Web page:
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Atlanta Falcons 2017 Roster Review: Cornerback

The position remained a strength for Atlanta.

NFL: Tampa Bay Buccaneers at Atlanta Falcons Jason Getz-USA TODAY Sports

The Falcons went through near constant upheaval in the cornerback group throughout Mike Smith’s tenure as head coach, until 2013 draft picks Desmond Trufant and Robert Alford finally locked down their roles in the secondary. We do continue to see turnover in the group under Dan Quinn, but now it’s in the lower depths of the roster.

It isn’t often that we see this level of stability in the Atlanta secondary. Trufant and Alford are under long term contracts, while nickel corner Brian Poole has only two years of league tenure. He won’t be eligible for restricted free agency until after the 2018 season.

WR prospect Deante Burton made the practice squad as a cornerback, and in what seemed a bit of a steal both then and now, the Falcons drafted Damontae Kazee in the fifth round last year. However, while the team’s official web site continues to list Kazee as a corner, his size and speed make him a better fit as a safety in Dan Quinn’s defense. Safety is where he actually played last season.

Blidi Wreh-Wilson managed to stick on the 2017 roster, and the Falcons picked up another outcast in Leon McFadden late in the season. Both are free agents once again this offseason, though neither is likely to be in high demand - or any demand, for that matter.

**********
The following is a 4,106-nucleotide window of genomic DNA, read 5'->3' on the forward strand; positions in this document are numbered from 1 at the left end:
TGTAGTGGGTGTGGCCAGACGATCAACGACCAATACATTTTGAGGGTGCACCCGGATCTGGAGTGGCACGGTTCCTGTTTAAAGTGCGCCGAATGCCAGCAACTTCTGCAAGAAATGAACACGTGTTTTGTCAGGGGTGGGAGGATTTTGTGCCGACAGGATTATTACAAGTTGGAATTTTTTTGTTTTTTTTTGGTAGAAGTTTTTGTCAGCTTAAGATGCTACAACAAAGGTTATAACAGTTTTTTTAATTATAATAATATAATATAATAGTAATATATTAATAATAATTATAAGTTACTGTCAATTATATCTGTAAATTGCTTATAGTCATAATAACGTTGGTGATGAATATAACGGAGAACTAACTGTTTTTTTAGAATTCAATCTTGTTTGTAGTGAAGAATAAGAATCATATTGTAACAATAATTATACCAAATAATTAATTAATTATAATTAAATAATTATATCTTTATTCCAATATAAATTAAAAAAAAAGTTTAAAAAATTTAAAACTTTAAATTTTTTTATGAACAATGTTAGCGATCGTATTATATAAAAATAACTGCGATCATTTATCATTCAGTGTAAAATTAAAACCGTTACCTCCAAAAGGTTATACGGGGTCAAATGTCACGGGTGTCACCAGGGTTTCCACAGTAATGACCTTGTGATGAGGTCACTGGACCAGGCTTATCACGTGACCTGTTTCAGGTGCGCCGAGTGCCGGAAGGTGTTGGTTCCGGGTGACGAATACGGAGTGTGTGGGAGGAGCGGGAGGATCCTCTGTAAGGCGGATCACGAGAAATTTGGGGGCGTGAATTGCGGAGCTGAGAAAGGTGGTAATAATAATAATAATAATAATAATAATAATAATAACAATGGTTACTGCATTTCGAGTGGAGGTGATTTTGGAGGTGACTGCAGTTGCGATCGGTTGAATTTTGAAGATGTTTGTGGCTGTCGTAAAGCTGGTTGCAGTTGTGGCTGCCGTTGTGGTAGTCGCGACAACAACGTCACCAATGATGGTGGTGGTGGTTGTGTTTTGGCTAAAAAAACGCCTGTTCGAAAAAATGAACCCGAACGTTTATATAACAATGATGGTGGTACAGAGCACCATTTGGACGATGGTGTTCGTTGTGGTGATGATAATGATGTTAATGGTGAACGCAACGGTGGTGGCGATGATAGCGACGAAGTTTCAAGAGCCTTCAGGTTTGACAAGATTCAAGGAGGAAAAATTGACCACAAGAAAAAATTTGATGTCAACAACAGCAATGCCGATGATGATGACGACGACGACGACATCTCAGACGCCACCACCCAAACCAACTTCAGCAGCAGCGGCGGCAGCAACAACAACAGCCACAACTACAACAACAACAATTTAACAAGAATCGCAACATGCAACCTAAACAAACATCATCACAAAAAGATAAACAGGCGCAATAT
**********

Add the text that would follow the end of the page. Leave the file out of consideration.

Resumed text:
Requiem For The Departed

But there’s a limited number of openings on the roster, so every new player coming aboard means a departure. Former second rounder Jalen Collins got himself suspended by the league for a second time, and the team released him as soon as his suspension ended. No one claimed him off of waivers, and he reportedly managed to get himself yet another four game suspension in December. He remains unsigned for now, but he would be a proven commodity and a reliable asset for any team that wants to add depth to their Reserve/Suspended list.

In mid-December, the coaching staff decided to replace prospect C.J. Goodwin by bringing back prospect Deji Olatoye, who had been released in mid-September. It wasn’t a reshuffling of the roster with other positions involved. It was simply a swap of one player for the other, which suggests the coaching staff had lost confidence in Goodwin.

They might have intended to keep Goodwin on the practice squad, but Arizona claimed him off of waivers. He finished the season with the Cardinals, so they hold the rights to him heading into 2018.

Two weeks later, injury concerns on the line prompted the team to sign Jamil Douglas from the practice squad. Olatoye was the player waived to make room. He cleared waivers and is still available, but up to this point the Falcons have elected not to resign him.

So there may be an opening or two at the bottom of the depth chart, but the CB group is certainly not one of the top priorities on Thomas Dimitroff’s to-do list. Here’s the roundup of the group as it stands before free agency kicks in:

Desmond Trufant

The 2015 Pro Bowl corner returned from his injury-shortened 2016 season to play 15 regular season games in 2017. His stats for the season included 12 passes defended and a career high 3 fumble recoveries. But the most important aspect heading into 2018 is that he finished the season healthy and should be back to full form this year.

Robert Alford